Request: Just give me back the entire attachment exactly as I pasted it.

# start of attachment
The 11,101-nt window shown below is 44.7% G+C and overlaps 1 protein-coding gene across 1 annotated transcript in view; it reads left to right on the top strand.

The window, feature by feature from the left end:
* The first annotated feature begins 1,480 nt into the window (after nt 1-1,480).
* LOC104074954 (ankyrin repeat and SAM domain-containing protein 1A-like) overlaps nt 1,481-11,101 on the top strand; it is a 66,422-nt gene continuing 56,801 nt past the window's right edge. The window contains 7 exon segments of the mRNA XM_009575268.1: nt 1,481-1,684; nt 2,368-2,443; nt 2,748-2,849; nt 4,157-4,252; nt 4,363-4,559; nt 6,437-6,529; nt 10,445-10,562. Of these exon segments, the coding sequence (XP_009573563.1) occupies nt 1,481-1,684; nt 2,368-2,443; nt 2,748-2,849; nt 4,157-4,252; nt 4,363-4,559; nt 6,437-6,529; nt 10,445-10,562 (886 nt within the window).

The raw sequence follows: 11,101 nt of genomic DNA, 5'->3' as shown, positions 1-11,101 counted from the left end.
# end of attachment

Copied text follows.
The 11,101-nt window shown below is 44.7% G+C and overlaps 1 protein-coding gene across 1 annotated transcript in view; it reads left to right on the top strand.

The window, feature by feature from the left end:
* The first annotated feature begins 1,480 nt into the window (after nt 1-1,480).
* LOC104074954 (ankyrin repeat and SAM domain-containing protein 1A-like) overlaps nt 1,481-11,101 on the top strand; it is a 66,422-nt gene continuing 56,801 nt past the window's right edge. The window contains 7 exon segments of the mRNA XM_009575268.1: nt 1,481-1,684; nt 2,368-2,443; nt 2,748-2,849; nt 4,157-4,252; nt 4,363-4,559; nt 6,437-6,529; nt 10,445-10,562. Of these exon segments, the coding sequence (XP_009573563.1) occupies nt 1,481-1,684; nt 2,368-2,443; nt 2,748-2,849; nt 4,157-4,252; nt 4,363-4,559; nt 6,437-6,529; nt 10,445-10,562 (886 nt within the window).

The raw sequence follows: 11,101 nt of genomic DNA, 5'->3' as shown, positions 1-11,101 counted from the left end.